Nakba? More like nerve (ISRAEL HAYOM OP-ED) Dan Margalit 04/27/12)
Israel Hayom Articles-Index-Top
The weather, the fauna and the family-oriented parks welcomed
Israel´s 64th Independence Day on Thursday with a big smile. To
borrow a term from childhood – it was fun. The country´s Jewish
population displayed tolerance and understanding toward the Arab
sector´s reluctance to take part in the general, spontaneous
festivities. If and when, one of these days, we achieve a true peace,
perhaps both peoples will be able to come together and celebrate
independence from any foreign rulers – the expulsion of the Turks,
followed by the British. But the Jewish and Palestinian peoples are
still a long way from this happy day.
That is why Jewish Israel understands the reservations of some of
Israel´s Arabs in the face of the symbols of Israel´s independence.
Those portions of the population are expected to respect, but not to
participate in, the celebration. Just as Supreme Court Justice Salim
Joubran did, when he stood up for the singing of the national anthem
out of respect, but did not take part in the actual singing. His
passivity was received with understanding.
But the Arab leadership in Israel is not satisfied with abstention.
It seeks to protest actively against the freedom of the Jewish
people. This is how Israel´s Independence Day turns into a string of
Nakba (“Catastrophe”) Day displays, as though the establishment of
the State of Israel was a catastrophe. Yes, a catastrophe did occur:
Israel´s Arabs aggressively, and even violently, rejected the U.N.´s
partition plan, and the very next day five Jews were murdered. The
war that ensued, which began as a rash of unofficial battles between
makeshift armies, developed into a murderous onslaught targeting the
Jewish population. Luckily, the Jewish minority was strong enough to
ward off the attacks.
The Israeli Arabs who don´t want to hold the customary barbecues on
Independence Day would do best to take advantage of the day to ask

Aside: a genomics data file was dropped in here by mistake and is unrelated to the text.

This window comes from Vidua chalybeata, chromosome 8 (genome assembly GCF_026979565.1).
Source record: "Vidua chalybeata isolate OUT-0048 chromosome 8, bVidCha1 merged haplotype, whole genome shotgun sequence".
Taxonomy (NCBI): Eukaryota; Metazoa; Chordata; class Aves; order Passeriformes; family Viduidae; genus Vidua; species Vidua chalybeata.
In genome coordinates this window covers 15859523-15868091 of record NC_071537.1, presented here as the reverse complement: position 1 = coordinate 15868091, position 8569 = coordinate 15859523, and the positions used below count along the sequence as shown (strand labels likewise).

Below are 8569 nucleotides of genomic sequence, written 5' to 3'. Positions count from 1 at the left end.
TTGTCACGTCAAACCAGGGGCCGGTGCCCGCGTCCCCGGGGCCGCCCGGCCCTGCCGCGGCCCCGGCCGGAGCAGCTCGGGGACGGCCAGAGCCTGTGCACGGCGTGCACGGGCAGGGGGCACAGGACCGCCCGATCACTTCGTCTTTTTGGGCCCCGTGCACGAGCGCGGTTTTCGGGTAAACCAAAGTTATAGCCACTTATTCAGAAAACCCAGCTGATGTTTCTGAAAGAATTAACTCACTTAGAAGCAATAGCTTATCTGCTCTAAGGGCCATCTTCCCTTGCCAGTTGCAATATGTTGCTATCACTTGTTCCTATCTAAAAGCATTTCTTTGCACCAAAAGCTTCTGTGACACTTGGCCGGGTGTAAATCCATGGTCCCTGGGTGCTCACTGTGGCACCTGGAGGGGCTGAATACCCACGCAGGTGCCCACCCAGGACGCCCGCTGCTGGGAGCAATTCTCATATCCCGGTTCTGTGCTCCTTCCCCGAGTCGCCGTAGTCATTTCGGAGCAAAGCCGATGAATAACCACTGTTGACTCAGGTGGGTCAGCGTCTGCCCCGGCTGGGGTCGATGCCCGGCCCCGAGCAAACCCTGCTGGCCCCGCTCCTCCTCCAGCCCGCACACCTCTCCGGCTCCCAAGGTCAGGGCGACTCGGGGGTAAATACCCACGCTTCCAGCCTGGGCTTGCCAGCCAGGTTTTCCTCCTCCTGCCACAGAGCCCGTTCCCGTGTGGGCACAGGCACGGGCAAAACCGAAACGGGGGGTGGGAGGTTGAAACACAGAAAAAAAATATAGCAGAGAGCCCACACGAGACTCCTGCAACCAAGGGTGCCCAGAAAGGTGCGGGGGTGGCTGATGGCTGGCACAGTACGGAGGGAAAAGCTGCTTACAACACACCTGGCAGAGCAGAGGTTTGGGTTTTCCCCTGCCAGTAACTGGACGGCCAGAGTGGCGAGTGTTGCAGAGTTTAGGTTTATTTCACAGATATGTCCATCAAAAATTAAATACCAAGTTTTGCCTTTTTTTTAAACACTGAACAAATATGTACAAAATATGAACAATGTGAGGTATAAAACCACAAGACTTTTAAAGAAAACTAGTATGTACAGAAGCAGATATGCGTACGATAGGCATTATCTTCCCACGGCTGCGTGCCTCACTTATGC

themselves: What happened back then? How is it that Jews again
offered their hand in peace, and were rejected? Even on the Tel Aviv-
Jaffa front, where a cease-fire had been effectively achieved, the
national Arab leadership forced local Arab residents to violate the
truce and fire at the first Hebrew city. But when the onslaught
failed, they reverted to lamenting their bitter fate. They brought
this “Nakba” on themselves, and the Arab street´s failure to
comprehend that is what very well may be the only thing standing in
the way of peace. I recommend that they read Professor Benny Morris´
book on the topic.
It is a fact that they plotted to kill all the Jews, but it is also
true that thousands of Israeli Arabs suffered greatly. Most of them
chose to become refugees, and then instead of becoming furious with
their brothers who refused to absorb them in Syria and Lebanon and in
Gaza (not to be confused with Jordan), they became angry with the
Jews for daring to defend themselves.
We can and should show sympathy for their bitter memories. But if
they must mark them on a designated day – why not Land Day? Doing it
on the fifth of Iyar (the Hebrew calendar date of Israel´s
declaration of independence), the day we celebrate our freedom, is
not fair. They have plenty of other dates they can observe: the
expiration of the British mandate in Palestine on May 15, the
partition plan decision on Nov. 29, or even the Islamic date of
Israel´s declaration of independence.
Marking Nakba Day specifically during Israel´s independence
celebrations indicates a desire to stir up trouble.
Return to Top
MATERIAL REPRODUCED FOR EDUCATIONAL PURPOSES ONLY